NeuroBites – August 9th, 2018

Every week, the BVNS neurologists, residents and interns convene to discuss a human or veterinary neurology/neurosurgery article.

NeuroBites is a digestible synopsis written by Dr. Bush of the article covered in journal club.

Welcome to NeuroBites.

Schwartz JR, Roth T. Neurophysiology of Sleep and Wakefulness: Basic Science and Clinical Implications.
Current Neuropharmacology. 2008;6(4):367-378.

Click HERE for the full article.

Locus coerulous – are you serious?

Follow the small line if you can to a small spot in the brainstem where all the norepinephrine is made in the brain.
The translation of locus coerulous means ‘blue spot’ because under a microscope the norepinephrine granules in this spot look blue. My favorite color is blue (for those that could not tell by the BVNS or BAVI logo) and I imagine blue to be the color of the ocean and the sky in the summer.

Dr. Young’s journal club brought to light many things:

  1. When we say there is a ‘switch’ in the brainstem that can be ‘on’ when we are awake and ‘off’ when we are asleep – the locus ceruleous (LC) or tiny blue spot has a huge amount of control over waking and sleeping. In waking, the LC is active and in REM sleep it is completely off.  Neurons from the LC project all over the cerebral cortex to arouse the brain – especially during stress.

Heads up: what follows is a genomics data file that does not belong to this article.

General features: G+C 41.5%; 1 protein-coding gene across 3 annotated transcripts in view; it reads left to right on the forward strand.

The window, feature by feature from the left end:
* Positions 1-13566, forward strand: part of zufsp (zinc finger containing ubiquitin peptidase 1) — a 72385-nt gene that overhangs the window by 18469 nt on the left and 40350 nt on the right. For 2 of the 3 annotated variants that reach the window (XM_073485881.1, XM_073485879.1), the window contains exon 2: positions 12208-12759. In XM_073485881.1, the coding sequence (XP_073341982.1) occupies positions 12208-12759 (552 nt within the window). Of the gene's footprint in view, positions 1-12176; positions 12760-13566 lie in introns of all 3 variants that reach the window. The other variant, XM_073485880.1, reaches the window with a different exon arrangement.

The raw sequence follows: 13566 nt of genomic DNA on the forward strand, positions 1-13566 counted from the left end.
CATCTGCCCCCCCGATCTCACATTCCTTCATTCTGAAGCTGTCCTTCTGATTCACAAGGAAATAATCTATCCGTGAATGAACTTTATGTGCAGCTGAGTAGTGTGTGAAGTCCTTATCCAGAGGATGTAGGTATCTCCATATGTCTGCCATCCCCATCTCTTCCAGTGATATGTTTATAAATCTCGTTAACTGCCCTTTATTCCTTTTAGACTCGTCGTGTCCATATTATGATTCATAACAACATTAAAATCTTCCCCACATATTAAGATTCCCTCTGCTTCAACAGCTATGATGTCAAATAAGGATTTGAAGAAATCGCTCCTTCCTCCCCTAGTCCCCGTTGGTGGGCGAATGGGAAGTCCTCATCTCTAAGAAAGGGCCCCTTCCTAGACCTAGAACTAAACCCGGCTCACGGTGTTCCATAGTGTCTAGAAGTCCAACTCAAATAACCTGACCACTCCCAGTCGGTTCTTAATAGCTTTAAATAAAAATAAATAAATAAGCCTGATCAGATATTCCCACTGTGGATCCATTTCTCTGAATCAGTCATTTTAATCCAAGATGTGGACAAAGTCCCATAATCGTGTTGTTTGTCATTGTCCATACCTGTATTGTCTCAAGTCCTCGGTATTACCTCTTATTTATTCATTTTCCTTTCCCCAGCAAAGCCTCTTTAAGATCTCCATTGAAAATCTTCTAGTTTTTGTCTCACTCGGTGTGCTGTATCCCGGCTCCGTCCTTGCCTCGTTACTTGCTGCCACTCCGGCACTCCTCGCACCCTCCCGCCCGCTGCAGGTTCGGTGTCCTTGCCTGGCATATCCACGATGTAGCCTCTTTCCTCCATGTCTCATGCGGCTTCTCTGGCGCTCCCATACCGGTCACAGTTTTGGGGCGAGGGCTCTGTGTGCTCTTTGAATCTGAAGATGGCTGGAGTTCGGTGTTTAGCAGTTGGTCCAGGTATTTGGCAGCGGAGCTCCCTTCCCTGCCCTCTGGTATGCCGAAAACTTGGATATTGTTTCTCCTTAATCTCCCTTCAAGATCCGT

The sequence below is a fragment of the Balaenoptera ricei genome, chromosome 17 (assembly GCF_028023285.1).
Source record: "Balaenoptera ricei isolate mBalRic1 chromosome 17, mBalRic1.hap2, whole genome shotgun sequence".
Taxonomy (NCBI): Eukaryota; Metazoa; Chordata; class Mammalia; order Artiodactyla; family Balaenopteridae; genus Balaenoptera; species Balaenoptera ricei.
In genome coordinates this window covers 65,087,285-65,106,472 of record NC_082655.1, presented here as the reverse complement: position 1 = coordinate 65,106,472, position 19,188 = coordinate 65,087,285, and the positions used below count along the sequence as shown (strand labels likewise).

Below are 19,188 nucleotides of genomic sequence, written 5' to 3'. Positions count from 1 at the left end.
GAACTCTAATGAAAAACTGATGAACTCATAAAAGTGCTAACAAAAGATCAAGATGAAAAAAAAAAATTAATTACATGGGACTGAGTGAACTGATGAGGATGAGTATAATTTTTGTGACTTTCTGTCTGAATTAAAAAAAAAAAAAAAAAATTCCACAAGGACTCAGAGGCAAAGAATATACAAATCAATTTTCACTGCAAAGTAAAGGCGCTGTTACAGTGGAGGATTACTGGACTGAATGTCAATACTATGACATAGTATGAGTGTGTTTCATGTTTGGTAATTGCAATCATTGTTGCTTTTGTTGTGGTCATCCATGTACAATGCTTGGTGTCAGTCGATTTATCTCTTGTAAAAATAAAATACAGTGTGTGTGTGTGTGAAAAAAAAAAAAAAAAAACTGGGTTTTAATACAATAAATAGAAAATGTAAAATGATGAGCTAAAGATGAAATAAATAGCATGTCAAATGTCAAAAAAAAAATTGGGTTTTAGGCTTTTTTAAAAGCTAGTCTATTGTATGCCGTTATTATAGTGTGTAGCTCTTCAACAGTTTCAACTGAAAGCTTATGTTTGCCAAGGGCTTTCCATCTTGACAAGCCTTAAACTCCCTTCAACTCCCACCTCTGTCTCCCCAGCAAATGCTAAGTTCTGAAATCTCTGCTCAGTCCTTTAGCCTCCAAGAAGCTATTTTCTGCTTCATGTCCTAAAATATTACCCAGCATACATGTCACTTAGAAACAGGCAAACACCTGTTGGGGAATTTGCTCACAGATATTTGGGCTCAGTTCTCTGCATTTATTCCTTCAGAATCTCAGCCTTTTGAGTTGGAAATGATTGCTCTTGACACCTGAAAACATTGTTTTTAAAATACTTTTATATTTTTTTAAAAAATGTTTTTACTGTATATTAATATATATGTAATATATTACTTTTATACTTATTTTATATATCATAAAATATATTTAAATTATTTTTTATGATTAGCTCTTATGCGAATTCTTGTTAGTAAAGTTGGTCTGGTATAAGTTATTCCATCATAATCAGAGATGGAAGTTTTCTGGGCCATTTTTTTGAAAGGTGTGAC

2. On an exam, a resident would be asked which of the following is at the same level as the LC – our residents therefore have to memorize all of the other structures on this slide to be able to answer that question – yikes!
  3. The LC also projects to the brainstem and spinal cord and influences posture and balance.

The overall point is that this morning, Dr. Young allowed us to think about how clinically we reduce the brainstem to just a handful of functions and seldom stop to consider the incredible complexity and beauty of this portion of the brain.

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